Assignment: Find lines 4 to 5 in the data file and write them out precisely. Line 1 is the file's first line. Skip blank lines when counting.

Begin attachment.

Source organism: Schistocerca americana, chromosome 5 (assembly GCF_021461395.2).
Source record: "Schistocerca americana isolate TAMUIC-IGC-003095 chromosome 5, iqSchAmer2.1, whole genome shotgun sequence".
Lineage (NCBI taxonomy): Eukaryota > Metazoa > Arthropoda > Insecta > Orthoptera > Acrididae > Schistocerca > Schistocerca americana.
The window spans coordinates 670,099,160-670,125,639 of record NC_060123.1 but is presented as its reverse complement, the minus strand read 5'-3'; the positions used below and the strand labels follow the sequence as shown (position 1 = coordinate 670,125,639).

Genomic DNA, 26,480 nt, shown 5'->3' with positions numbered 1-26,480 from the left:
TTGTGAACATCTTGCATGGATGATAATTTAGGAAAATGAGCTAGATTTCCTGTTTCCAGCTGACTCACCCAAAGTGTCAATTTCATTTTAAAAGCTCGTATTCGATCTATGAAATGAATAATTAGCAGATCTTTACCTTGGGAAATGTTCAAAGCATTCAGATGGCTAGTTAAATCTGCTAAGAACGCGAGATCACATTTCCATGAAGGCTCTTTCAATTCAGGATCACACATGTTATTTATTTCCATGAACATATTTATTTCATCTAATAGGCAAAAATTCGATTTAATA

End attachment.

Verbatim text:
The window spans coordinates 670,099,160-670,125,639 of record NC_060123.1 but is presented as its reverse complement, the minus strand read 5'-3'; the positions used below and the strand labels follow the sequence as shown (position 1 = coordinate 670,125,639).

Genomic DNA, 26,480 nt, shown 5'->3' with positions numbered 1-26,480 from the left: